Remembering the personBMJ 2018; 362 doi: https://doi.org/10.1136/bmj.k2512 (Published 18 July 2018) Cite this as: BMJ 2018;362:k2512
All rapid responses
There is at times a great deal of overlap in how we as physicians interact with patients on the extreme ends of the age spectrum. Both cohorts may lack capacity to consent, may not be able to understand our questions or be able to communicate an appropriate response. Yet, that does not (and certainly should not) stop us from including them in the process.
As an example of the author’s routine practice of choice, paediatric history taking should begin from the child, even if their parents are present. Depending on the individual child’s age, it may not be possible to obtain information from them. However, this is a key opportunity to build rapport with that child. This also helps gauge several aspects of care e.g. interaction with parents, level of understanding and mental age versus chronological age, likely compliance with any suggested treatment. Furthermore, this allows additional opportunity for one to determine whether if the child is ‘sick’ or not.
Following this, the author will then seek additional information from the parents. It is to the author’s belief that this is a model that should be adopted as standard when interacting with patients with cognitive decline and their carers whenever possible.
In reference to ‘giving information clearly and in detail can be done even better when combined with sympathy’ the Calgary Cambridge model as well as providing a clear and structured approach to consultations takes into account the ICE section namely the ‘ideas’ ‘concerns’ and ‘expectations’. Those concerns and expectations of the carers are at least as important in patients with cognitive decline. I prefer to include ICE once the presenting complaint and history of presenting complaint are established as this sets out creating a good rapport and asking further questions will not sound too intrusive.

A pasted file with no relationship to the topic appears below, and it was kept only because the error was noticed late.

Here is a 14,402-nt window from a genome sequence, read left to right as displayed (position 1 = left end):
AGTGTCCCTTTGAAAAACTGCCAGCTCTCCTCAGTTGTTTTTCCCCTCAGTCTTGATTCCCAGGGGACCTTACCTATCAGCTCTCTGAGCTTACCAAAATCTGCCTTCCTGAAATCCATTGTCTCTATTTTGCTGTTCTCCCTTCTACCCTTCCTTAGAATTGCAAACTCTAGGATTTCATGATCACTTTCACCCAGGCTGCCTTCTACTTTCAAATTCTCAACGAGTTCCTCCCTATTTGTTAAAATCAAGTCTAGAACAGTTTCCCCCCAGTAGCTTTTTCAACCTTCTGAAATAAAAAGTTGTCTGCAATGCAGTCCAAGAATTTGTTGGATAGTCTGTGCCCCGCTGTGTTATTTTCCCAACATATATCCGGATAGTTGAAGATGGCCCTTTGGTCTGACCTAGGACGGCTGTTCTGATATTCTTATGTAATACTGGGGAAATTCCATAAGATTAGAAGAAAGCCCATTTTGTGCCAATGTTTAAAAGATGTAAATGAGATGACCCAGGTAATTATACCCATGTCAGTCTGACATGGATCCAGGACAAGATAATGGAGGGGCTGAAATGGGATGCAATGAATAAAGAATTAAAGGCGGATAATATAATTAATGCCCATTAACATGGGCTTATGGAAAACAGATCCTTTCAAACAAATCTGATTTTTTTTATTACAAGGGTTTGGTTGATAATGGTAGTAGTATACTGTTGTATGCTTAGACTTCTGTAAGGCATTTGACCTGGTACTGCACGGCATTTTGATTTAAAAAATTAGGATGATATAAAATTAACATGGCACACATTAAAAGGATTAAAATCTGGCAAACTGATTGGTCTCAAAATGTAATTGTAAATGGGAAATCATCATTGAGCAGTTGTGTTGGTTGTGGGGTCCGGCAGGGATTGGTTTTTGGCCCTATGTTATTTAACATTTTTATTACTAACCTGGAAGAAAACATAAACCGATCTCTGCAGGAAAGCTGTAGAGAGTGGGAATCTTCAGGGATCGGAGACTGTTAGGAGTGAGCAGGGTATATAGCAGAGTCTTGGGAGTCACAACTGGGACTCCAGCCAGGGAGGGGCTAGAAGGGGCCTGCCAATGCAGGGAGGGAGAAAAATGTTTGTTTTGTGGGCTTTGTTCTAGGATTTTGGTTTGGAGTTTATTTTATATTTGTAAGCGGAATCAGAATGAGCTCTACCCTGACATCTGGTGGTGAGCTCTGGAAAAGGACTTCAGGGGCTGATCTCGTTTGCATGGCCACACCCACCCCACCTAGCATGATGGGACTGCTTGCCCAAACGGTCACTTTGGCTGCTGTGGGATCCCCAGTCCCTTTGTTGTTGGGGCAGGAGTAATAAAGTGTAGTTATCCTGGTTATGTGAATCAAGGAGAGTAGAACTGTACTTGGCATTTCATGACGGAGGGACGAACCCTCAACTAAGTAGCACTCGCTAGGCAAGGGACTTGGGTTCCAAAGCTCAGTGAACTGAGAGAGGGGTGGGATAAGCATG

Cognitive decline usually starts at the higher executive function and gradually works its way to the most basic needs and functions of the human body. It is important to note that expression and reception of emotion is deeply engrained in humans and is probably one of the last functions that the brain will lose. Showing affection, verbal and physical inclusion and communication may in fact be one of the only methods of communication left with those suffering from significant cognitive decline irrespective of life expectancy.
On a final note quis custodiet ipsos custodes? Literally translated from latin meaning who will guard the guardians. In reference to the above appropriate interaction , education and inclusion of the carers is at the core of providing holistic care for the patient.
Competing interests: No competing interests